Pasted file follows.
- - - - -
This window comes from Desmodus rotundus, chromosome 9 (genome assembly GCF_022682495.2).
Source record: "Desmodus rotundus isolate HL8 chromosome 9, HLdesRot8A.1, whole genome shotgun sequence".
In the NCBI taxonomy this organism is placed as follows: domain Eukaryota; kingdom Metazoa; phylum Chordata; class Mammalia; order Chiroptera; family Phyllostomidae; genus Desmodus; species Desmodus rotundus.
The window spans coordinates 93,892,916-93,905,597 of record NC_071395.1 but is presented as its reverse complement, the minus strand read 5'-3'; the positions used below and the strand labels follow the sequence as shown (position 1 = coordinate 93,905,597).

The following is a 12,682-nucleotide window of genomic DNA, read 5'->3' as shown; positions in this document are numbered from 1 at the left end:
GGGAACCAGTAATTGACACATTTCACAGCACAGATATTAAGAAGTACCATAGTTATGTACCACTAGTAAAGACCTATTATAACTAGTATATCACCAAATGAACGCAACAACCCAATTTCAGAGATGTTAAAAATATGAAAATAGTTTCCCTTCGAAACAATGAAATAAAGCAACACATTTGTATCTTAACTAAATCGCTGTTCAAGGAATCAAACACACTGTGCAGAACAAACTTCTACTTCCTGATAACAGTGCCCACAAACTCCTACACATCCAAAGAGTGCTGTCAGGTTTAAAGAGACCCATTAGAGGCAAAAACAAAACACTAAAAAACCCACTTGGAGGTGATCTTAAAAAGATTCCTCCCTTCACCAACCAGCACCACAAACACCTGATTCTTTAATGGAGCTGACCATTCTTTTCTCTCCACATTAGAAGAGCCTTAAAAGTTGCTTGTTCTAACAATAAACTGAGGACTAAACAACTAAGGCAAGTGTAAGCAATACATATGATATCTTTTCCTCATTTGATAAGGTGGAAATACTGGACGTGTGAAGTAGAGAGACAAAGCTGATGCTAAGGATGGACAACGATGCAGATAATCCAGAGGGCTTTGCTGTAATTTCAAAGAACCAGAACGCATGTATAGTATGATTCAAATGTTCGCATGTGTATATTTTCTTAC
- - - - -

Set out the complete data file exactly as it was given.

This window comes from Desmodus rotundus, chromosome 9 (genome assembly GCF_022682495.2).
Source record: "Desmodus rotundus isolate HL8 chromosome 9, HLdesRot8A.1, whole genome shotgun sequence".
In the NCBI taxonomy this organism is placed as follows: domain Eukaryota; kingdom Metazoa; phylum Chordata; class Mammalia; order Chiroptera; family Phyllostomidae; genus Desmodus; species Desmodus rotundus.
The window spans coordinates 93,892,916-93,905,597 of record NC_071395.1 but is presented as its reverse complement, the minus strand read 5'-3'; the positions used below and the strand labels follow the sequence as shown (position 1 = coordinate 93,905,597).

The following is a 12,682-nucleotide window of genomic DNA, read 5'->3' as shown; positions in this document are numbered from 1 at the left end:
GGGAACCAGTAATTGACACATTTCACAGCACAGATATTAAGAAGTACCATAGTTATGTACCACTAGTAAAGACCTATTATAACTAGTATATCACCAAATGAACGCAACAACCCAATTTCAGAGATGTTAAAAATATGAAAATAGTTTCCCTTCGAAACAATGAAATAAAGCAACACATTTGTATCTTAACTAAATCGCTGTTCAAGGAATCAAACACACTGTGCAGAACAAACTTCTACTTCCTGATAACAGTGCCCACAAACTCCTACACATCCAAAGAGTGCTGTCAGGTTTAAAGAGACCCATTAGAGGCAAAAACAAAACACTAAAAAACCCACTTGGAGGTGATCTTAAAAAGATTCCTCCCTTCACCAACCAGCACCACAAACACCTGATTCTTTAATGGAGCTGACCATTCTTTTCTCTCCACATTAGAAGAGCCTTAAAAGTTGCTTGTTCTAACAATAAACTGAGGACTAAACAACTAAGGCAAGTGTAAGCAATACATATGATATCTTTTCCTCATTTGATAAGGTGGAAATACTGGACGTGTGAAGTAGAGAGACAAAGCTGATGCTAAGGATGGACAACGATGCAGATAATCCAGAGGGCTTTGCTGTAATTTCAAAGAACCAGAACGCATGTATAGTATGATTCAAATGTTCGCATGTGTATATTTTCTTAC